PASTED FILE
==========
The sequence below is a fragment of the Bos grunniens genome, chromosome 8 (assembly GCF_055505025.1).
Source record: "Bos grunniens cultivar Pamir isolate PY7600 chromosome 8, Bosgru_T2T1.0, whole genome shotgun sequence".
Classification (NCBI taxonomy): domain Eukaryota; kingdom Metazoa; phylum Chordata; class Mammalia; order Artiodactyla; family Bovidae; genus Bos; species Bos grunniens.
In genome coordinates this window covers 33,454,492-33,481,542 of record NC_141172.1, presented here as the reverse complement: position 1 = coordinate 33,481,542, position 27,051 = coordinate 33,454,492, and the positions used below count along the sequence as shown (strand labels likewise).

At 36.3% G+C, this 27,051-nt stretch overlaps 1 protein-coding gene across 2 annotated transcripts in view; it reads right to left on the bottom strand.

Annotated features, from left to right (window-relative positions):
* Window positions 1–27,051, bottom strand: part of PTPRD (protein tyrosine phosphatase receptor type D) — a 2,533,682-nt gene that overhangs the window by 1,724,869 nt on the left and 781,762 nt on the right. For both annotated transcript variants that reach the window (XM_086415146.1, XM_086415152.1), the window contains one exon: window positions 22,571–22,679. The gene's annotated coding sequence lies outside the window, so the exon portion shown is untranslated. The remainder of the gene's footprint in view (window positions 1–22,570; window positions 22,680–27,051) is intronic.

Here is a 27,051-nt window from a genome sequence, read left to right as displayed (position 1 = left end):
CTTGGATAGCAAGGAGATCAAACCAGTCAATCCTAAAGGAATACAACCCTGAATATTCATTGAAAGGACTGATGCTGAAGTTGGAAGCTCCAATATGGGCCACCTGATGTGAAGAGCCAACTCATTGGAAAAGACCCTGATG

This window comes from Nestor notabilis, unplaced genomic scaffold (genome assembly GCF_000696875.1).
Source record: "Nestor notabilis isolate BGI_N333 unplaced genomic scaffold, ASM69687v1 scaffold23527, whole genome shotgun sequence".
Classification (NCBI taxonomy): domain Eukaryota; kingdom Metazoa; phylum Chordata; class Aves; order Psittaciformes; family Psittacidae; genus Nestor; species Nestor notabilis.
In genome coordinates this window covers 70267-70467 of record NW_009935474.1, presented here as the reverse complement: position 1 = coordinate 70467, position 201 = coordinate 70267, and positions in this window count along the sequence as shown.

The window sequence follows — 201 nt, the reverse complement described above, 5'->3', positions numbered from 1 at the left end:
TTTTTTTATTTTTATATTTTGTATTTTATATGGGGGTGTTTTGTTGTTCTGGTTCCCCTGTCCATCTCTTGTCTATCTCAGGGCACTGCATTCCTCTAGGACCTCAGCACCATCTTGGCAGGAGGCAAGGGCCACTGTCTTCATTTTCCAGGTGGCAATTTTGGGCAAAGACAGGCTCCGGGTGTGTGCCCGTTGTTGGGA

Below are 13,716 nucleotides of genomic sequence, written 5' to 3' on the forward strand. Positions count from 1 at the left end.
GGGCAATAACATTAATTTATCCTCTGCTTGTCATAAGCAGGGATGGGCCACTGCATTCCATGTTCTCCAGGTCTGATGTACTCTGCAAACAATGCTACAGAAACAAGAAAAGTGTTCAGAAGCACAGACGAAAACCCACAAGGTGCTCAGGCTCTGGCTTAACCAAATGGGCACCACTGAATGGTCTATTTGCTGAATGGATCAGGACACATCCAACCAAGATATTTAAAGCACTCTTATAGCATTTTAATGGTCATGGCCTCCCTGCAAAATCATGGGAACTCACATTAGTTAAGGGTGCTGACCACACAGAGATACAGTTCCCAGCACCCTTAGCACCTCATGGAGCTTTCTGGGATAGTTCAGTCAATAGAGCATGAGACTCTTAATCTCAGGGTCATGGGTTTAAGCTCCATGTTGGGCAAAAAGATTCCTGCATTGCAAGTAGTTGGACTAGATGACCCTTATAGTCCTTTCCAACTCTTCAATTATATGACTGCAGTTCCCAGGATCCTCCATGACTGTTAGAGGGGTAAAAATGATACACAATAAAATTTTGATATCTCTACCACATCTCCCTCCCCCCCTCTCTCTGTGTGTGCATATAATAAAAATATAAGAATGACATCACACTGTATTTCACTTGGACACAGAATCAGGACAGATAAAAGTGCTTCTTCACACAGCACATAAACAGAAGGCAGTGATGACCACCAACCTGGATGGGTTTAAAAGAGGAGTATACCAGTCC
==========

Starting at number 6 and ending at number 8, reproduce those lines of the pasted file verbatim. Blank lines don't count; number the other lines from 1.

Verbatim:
Annotated features, from left to right (window-relative positions):
* Window positions 1–27,051, bottom strand: part of PTPRD (protein tyrosine phosphatase receptor type D) — a 2,533,682-nt gene that overhangs the window by 1,724,869 nt on the left and 781,762 nt on the right. For both annotated transcript variants that reach the window (XM_086415146.1, XM_086415152.1), the window contains one exon: window positions 22,571–22,679. The gene's annotated coding sequence lies outside the window, so the exon portion shown is untranslated. The remainder of the gene's footprint in view (window positions 1–22,570; window positions 22,680–27,051) is intronic.

Here is a 27,051-nt window from a genome sequence, read left to right as displayed (position 1 = left end):